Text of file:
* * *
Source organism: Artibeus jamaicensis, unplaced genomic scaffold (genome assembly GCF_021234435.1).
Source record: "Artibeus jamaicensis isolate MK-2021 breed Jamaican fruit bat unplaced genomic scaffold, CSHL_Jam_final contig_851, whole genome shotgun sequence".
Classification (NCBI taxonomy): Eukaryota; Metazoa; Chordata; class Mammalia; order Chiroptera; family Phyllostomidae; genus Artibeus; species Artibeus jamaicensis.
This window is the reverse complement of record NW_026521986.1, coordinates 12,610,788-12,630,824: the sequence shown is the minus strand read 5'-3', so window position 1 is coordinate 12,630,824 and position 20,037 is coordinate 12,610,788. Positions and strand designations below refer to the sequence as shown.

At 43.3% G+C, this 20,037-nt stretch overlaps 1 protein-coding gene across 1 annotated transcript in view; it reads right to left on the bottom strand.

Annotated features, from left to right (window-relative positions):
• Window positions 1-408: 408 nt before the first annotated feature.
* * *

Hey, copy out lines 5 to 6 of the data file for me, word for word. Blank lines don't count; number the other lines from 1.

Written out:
At 43.3% G+C, this 20,037-nt stretch overlaps 1 protein-coding gene across 1 annotated transcript in view; it reads right to left on the bottom strand.

Annotated features, from left to right (window-relative positions):